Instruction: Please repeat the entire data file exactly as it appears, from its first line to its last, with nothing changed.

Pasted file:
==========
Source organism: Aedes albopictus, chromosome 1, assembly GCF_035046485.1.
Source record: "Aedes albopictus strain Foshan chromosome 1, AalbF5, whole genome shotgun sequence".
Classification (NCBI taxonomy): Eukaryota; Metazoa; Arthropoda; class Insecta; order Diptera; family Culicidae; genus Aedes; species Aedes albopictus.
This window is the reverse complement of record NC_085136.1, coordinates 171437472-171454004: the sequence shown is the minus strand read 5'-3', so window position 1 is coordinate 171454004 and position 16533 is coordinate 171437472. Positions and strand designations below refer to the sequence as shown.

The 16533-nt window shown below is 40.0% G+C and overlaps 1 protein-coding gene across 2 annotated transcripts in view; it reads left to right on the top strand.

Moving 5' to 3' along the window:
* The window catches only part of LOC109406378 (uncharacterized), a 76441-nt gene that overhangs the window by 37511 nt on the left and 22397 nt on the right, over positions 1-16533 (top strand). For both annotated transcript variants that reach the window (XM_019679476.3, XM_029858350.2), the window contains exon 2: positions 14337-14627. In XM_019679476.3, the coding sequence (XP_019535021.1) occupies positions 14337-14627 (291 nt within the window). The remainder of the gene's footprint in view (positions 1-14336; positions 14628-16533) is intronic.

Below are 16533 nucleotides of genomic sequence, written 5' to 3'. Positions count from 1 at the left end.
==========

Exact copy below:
Source organism: Aedes albopictus, chromosome 1, assembly GCF_035046485.1.
Source record: "Aedes albopictus strain Foshan chromosome 1, AalbF5, whole genome shotgun sequence".
Classification (NCBI taxonomy): Eukaryota; Metazoa; Arthropoda; class Insecta; order Diptera; family Culicidae; genus Aedes; species Aedes albopictus.
This window is the reverse complement of record NC_085136.1, coordinates 171437472-171454004: the sequence shown is the minus strand read 5'-3', so window position 1 is coordinate 171454004 and position 16533 is coordinate 171437472. Positions and strand designations below refer to the sequence as shown.

The 16533-nt window shown below is 40.0% G+C and overlaps 1 protein-coding gene across 2 annotated transcripts in view; it reads left to right on the top strand.

Moving 5' to 3' along the window:
* The window catches only part of LOC109406378 (uncharacterized), a 76441-nt gene that overhangs the window by 37511 nt on the left and 22397 nt on the right, over positions 1-16533 (top strand). For both annotated transcript variants that reach the window (XM_019679476.3, XM_029858350.2), the window contains exon 2: positions 14337-14627. In XM_019679476.3, the coding sequence (XP_019535021.1) occupies positions 14337-14627 (291 nt within the window). The remainder of the gene's footprint in view (positions 1-14336; positions 14628-16533) is intronic.

Below are 16533 nucleotides of genomic sequence, written 5' to 3'. Positions count from 1 at the left end.